I'll be honest, I have a hard time relating to a lot of Saints. Especially, the spiritual prodigies that seemed to have sprung forth from their mother's womb with rosary in hand.
But give me a guy like Venerable Matt Talbot. Now there's a guy I can relate to.
Because Matt was a drunk.
A drunk? Why do you relate to that?
I'll explain later...
Matt was born in Ireland to a very large and very poor family in the midst of the Irish Potato Famine. His dad was an alcoholic and his upbringing was rough. Matt and his siblings were forced at an early age to leave their schooling behind and find jobs in order to support the family and themselves.
At the ripe ol' age of 12 Matt got a job running booze for a local wine seller. I can imagine Matt reaching over into his inventory and grabbing a nip here and a nip there throughout his busy workday.
I know I would have. You know, just enough to take the edge off.
He was living during one of the worst times in human history and working full time at 12 years old. Who can blame him?
Soon enough, his drinking was off to the races. He was a full blown alcoholic by the age of 13. He lived for drinking. It was an all consuming affair for Matt. His friends would later say "he only wanted one thing-the drink; he wouldn't go with us to a dance or a party or a school function. But for a drink he'd do anything".
I can relate. Like Matt I found my self in the snares of alcoholism quite early in life. I like to think Matt and I would have been pretty good drinking buddies in our early drinking days. It sounds like he liked to drink like I did. One was too many, and a thousand was never enough.
Did I say one beer? Better make it twenty.
But much like mine, Matt's drinking career spiraled out of control. What was once rambunctious revelry soon turned dysfunctional and desperate. He began stealing and pawning items to support his habit.
Finally, at the age of 28 (same age I got sober) Matt decided he had had enough. He told his mother he was "taking the pledge". No more drinking for three months. So with the help of a Confessor and the Spiritual Exercises of St. Ignatius, Matt kept his pledge for the next three months.
But he didn't stop there. He decided to continue. One sober day after another Matt died 40 years later having never picked up a drink again.
During those 40 years of sobriety Matt immersed himself in the spiritual life. He attended Daily Mass, became a Third Order Fransiscan, and practiced extensive mortification and asceticism. He taught himself to read so he could study the Bible and the lives of the Saints. He gave what little money he made as a laborer to the poor.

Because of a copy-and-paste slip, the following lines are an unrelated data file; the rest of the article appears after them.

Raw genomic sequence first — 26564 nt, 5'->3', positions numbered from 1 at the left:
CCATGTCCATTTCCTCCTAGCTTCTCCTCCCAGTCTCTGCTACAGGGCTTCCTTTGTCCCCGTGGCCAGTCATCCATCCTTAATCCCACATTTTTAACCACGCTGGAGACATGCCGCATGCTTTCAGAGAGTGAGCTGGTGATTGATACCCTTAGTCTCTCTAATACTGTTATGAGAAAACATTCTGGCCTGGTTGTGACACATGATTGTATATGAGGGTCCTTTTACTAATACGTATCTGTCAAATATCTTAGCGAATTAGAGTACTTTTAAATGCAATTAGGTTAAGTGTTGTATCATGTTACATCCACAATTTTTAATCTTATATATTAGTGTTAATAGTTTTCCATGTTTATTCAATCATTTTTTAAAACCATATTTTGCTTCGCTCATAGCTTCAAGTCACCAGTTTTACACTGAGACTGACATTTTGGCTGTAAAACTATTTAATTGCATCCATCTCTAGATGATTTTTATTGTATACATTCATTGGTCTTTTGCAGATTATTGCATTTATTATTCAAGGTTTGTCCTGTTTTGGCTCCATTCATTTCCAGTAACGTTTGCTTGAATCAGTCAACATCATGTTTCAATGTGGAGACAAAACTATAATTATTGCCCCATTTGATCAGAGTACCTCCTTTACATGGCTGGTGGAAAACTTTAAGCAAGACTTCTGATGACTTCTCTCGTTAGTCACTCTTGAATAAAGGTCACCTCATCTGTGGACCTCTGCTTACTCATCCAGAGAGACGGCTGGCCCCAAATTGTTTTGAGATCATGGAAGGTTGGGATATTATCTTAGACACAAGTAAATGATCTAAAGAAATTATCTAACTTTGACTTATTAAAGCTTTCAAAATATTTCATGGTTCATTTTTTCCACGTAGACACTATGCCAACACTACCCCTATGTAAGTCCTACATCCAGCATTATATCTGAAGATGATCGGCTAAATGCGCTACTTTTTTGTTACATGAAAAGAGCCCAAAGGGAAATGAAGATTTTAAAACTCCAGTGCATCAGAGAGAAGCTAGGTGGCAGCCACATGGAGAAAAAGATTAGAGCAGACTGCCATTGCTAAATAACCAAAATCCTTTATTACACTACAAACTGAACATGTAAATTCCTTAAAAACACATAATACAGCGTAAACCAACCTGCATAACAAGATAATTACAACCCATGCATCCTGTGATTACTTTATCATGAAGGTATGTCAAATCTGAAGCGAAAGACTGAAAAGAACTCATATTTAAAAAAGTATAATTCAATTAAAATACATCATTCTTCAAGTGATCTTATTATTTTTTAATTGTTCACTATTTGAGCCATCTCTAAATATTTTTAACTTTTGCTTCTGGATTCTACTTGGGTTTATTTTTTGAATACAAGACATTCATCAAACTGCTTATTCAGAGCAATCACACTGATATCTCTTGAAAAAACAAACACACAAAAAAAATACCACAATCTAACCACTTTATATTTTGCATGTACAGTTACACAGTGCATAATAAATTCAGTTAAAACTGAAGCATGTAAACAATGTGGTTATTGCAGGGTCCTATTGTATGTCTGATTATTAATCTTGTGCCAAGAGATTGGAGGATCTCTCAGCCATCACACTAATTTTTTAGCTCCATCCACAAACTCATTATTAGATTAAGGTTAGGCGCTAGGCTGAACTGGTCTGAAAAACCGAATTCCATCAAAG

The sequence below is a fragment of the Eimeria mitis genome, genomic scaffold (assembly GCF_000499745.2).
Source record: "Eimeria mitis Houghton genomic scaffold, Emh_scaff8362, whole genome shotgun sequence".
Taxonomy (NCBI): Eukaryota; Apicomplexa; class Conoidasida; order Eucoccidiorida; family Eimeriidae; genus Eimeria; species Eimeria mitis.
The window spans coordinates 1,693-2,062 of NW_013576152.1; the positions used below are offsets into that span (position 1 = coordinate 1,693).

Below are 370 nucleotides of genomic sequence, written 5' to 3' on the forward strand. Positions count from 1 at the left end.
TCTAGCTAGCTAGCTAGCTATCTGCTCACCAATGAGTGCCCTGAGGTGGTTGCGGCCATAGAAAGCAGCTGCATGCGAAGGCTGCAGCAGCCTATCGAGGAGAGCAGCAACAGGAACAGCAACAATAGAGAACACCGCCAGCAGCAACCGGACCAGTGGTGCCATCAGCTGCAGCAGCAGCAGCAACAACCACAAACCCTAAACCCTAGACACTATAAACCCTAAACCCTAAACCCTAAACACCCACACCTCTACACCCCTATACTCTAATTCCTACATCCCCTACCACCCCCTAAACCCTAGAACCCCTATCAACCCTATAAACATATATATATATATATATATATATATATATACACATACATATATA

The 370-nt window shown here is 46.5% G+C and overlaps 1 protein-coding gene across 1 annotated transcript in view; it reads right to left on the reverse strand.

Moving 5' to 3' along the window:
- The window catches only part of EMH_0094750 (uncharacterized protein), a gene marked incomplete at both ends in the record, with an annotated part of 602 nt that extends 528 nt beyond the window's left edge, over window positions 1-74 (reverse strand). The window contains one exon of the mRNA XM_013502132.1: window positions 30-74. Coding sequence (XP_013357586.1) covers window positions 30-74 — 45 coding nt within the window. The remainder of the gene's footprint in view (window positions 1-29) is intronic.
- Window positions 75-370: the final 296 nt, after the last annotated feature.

Despite being a kind and generous man, he was quiet and had few friends. He never married. He lived in a very small house in a downtrodden part of town. He slept on a small wooden bed with a small wood pillow.
At the age of 69, on his way to Mass, Matt Talbot collapsed and died. No one even recognized the Saintly man lying dead on the street. It was later discovered at the morgue that Matt wore heavy chains under his clothes: some wrapped around his legs, others around his body. The chains found on his body at death were not an extreme penitential regimen but a symbol of his devotion to Mary, that he wished to give himself to her totally as a slave.
Although he lived in relative obscurity during his life, after his death, Matt's story quickly filtered through the community and he gained quite a following, and it continues today. He is revered for his piety, charity, temperance, and mortification of the flesh.
Matt Talbot was declared Venerable by Pope Paul VI in 1975. He is the Patron Saint of Struggling and Recovering Addicts and Alcoholics.
We all have our crosses to bear, or heavy chains if you will. But, with God’s help, Matt’s story is proof, anything is possible. We can break the chains of slavery to our flesh and opt instead to anchor those chains to Christ (and his mother) as his servant.
There is no cross we cannot bear. There is nothing we can't overcome to become the Saints that God calls us to be.
Matt’s cross was alcoholism, just like me.
I’ve been sober for over five years now and I take comfort in Matt’s story.
If he can beat alcoholism with God’s help, so can I...
If he can stay sober for 40 years, so can I...
If he can become a Saint, so can...
Well, let’s not get too far ahead of ourselves...
One day at a time, right?
Venerable Matt Talbot, pray for us!